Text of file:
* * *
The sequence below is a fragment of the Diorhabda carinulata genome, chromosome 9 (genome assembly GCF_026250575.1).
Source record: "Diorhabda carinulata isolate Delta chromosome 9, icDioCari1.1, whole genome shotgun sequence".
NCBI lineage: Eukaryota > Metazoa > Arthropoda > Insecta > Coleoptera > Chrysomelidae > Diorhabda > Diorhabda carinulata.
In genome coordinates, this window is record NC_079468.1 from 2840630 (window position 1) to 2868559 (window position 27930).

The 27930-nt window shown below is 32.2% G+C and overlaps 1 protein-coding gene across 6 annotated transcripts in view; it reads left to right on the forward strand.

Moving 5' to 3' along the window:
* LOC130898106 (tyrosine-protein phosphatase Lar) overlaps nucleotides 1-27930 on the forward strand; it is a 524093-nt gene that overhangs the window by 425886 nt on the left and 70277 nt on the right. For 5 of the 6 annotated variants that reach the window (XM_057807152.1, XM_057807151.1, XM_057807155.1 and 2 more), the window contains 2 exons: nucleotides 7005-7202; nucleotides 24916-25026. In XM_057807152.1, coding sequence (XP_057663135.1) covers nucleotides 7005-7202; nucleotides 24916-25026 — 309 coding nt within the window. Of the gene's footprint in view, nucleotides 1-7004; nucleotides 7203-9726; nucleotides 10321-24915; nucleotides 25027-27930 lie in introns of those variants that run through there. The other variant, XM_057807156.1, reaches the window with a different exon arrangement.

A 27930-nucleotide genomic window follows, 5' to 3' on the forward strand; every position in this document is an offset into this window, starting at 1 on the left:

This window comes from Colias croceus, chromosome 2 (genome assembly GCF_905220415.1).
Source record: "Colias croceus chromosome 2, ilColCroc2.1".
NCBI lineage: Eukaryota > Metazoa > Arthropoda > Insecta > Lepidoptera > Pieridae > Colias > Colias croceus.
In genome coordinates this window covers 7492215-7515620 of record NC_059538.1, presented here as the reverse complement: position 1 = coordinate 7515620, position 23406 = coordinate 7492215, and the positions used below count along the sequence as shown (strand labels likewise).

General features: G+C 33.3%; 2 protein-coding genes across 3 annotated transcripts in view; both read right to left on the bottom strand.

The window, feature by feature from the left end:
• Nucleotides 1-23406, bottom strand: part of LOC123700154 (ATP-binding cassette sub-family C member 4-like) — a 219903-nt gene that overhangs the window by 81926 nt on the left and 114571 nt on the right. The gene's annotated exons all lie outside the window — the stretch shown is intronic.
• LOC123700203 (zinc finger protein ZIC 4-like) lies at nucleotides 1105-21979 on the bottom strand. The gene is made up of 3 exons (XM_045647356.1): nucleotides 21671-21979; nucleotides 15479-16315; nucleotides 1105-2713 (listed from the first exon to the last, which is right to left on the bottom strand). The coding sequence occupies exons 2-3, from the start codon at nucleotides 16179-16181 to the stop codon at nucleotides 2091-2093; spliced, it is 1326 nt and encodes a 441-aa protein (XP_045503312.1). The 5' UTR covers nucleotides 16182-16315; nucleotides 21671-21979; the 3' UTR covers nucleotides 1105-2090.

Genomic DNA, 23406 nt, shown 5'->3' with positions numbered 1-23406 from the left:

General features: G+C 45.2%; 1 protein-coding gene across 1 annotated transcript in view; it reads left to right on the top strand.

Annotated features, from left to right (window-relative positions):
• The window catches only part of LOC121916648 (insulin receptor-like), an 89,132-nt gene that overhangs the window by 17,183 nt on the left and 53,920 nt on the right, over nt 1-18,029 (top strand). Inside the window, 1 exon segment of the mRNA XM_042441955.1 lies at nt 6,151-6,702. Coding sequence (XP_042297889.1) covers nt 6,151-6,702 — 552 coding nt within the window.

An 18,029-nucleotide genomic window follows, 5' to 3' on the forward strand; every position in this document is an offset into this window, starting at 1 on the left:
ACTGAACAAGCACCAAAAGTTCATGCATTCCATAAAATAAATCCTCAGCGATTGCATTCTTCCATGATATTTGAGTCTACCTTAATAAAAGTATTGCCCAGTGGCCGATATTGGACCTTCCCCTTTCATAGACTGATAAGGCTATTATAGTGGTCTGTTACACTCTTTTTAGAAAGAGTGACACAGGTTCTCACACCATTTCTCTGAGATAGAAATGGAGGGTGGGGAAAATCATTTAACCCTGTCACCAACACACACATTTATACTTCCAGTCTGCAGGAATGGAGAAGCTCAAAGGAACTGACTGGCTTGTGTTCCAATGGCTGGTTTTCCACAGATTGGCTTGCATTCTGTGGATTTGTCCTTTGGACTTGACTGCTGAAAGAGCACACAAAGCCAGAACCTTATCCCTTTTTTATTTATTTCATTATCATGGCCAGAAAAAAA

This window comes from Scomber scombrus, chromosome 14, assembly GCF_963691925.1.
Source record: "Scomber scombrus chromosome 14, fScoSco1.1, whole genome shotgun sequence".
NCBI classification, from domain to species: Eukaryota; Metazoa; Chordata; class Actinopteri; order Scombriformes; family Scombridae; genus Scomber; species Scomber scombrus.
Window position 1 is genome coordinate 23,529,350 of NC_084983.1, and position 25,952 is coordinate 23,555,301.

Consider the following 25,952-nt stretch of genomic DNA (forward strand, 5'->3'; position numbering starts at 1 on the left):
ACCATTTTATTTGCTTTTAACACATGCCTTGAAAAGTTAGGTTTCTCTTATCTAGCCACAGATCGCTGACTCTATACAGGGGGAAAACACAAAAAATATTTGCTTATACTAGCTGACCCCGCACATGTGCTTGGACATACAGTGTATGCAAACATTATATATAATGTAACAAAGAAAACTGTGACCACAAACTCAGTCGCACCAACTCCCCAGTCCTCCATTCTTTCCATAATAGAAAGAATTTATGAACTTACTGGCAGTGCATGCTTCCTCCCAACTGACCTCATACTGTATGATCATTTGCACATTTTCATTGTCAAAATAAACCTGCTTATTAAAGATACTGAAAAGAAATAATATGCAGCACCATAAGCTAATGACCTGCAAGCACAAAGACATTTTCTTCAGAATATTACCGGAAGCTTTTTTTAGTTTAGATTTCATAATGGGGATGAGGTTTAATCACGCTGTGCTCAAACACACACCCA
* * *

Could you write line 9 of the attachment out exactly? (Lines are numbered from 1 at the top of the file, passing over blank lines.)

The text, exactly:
This window comes from Colias croceus, chromosome 2 (genome assembly GCF_905220415.1).